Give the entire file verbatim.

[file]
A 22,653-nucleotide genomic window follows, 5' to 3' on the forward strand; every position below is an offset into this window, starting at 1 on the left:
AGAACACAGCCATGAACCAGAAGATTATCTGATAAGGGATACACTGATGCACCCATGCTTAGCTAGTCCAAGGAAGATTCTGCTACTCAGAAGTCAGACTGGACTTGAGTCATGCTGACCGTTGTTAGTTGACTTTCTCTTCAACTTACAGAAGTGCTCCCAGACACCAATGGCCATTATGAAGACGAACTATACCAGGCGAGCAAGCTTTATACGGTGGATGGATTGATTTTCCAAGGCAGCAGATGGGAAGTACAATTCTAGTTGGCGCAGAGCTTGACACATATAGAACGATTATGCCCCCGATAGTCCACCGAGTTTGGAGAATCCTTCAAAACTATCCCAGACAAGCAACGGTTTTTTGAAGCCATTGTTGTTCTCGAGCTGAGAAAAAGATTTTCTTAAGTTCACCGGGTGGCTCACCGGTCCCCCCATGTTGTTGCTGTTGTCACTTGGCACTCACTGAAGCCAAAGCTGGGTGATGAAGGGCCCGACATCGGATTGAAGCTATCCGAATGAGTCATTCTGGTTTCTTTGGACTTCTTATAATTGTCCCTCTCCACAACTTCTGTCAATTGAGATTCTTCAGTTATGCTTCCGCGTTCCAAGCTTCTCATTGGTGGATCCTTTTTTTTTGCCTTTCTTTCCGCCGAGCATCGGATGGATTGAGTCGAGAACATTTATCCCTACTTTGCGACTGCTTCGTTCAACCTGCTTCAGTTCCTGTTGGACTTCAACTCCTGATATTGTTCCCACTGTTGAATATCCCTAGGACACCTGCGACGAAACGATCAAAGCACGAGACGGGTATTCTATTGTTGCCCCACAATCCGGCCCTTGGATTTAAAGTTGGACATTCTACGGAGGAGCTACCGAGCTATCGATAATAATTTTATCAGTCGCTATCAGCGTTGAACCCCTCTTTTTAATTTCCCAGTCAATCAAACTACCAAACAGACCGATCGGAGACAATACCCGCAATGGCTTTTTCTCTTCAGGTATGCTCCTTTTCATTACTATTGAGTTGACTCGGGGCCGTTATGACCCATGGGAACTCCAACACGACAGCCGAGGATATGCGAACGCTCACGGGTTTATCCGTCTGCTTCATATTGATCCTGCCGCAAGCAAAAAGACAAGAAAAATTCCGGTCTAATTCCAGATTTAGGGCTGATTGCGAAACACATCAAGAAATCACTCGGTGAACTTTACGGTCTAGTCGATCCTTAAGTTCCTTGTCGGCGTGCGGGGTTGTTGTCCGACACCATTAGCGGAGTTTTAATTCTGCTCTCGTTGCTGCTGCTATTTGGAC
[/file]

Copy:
A 22,653-nucleotide genomic window follows, 5' to 3' on the forward strand; every position below is an offset into this window, starting at 1 on the left:
AGAACACAGCCATGAACCAGAAGATTATCTGATAAGGGATACACTGATGCACCCATGCTTAGCTAGTCCAAGGAAGATTCTGCTACTCAGAAGTCAGACTGGACTTGAGTCATGCTGACCGTTGTTAGTTGACTTTCTCTTCAACTTACAGAAGTGCTCCCAGACACCAATGGCCATTATGAAGACGAACTATACCAGGCGAGCAAGCTTTATACGGTGGATGGATTGATTTTCCAAGGCAGCAGATGGGAAGTACAATTCTAGTTGGCGCAGAGCTTGACACATATAGAACGATTATGCCCCCGATAGTCCACCGAGTTTGGAGAATCCTTCAAAACTATCCCAGACAAGCAACGGTTTTTTGAAGCCATTGTTGTTCTCGAGCTGAGAAAAAGATTTTCTTAAGTTCACCGGGTGGCTCACCGGTCCCCCCATGTTGTTGCTGTTGTCACTTGGCACTCACTGAAGCCAAAGCTGGGTGATGAAGGGCCCGACATCGGATTGAAGCTATCCGAATGAGTCATTCTGGTTTCTTTGGACTTCTTATAATTGTCCCTCTCCACAACTTCTGTCAATTGAGATTCTTCAGTTATGCTTCCGCGTTCCAAGCTTCTCATTGGTGGATCCTTTTTTTTTGCCTTTCTTTCCGCCGAGCATCGGATGGATTGAGTCGAGAACATTTATCCCTACTTTGCGACTGCTTCGTTCAACCTGCTTCAGTTCCTGTTGGACTTCAACTCCTGATATTGTTCCCACTGTTGAATATCCCTAGGACACCTGCGACGAAACGATCAAAGCACGAGACGGGTATTCTATTGTTGCCCCACAATCCGGCCCTTGGATTTAAAGTTGGACATTCTACGGAGGAGCTACCGAGCTATCGATAATAATTTTATCAGTCGCTATCAGCGTTGAACCCCTCTTTTTAATTTCCCAGTCAATCAAACTACCAAACAGACCGATCGGAGACAATACCCGCAATGGCTTTTTCTCTTCAGGTATGCTCCTTTTCATTACTATTGAGTTGACTCGGGGCCGTTATGACCCATGGGAACTCCAACACGACAGCCGAGGATATGCGAACGCTCACGGGTTTATCCGTCTGCTTCATATTGATCCTGCCGCAAGCAAAAAGACAAGAAAAATTCCGGTCTAATTCCAGATTTAGGGCTGATTGCGAAACACATCAAGAAATCACTCGGTGAACTTTACGGTCTAGTCGATCCTTAAGTTCCTTGTCGGCGTGCGGGGTTGTTGTCCGACACCATTAGCGGAGTTTTAATTCTGCTCTCGTTGCTGCTGCTATTTGGAC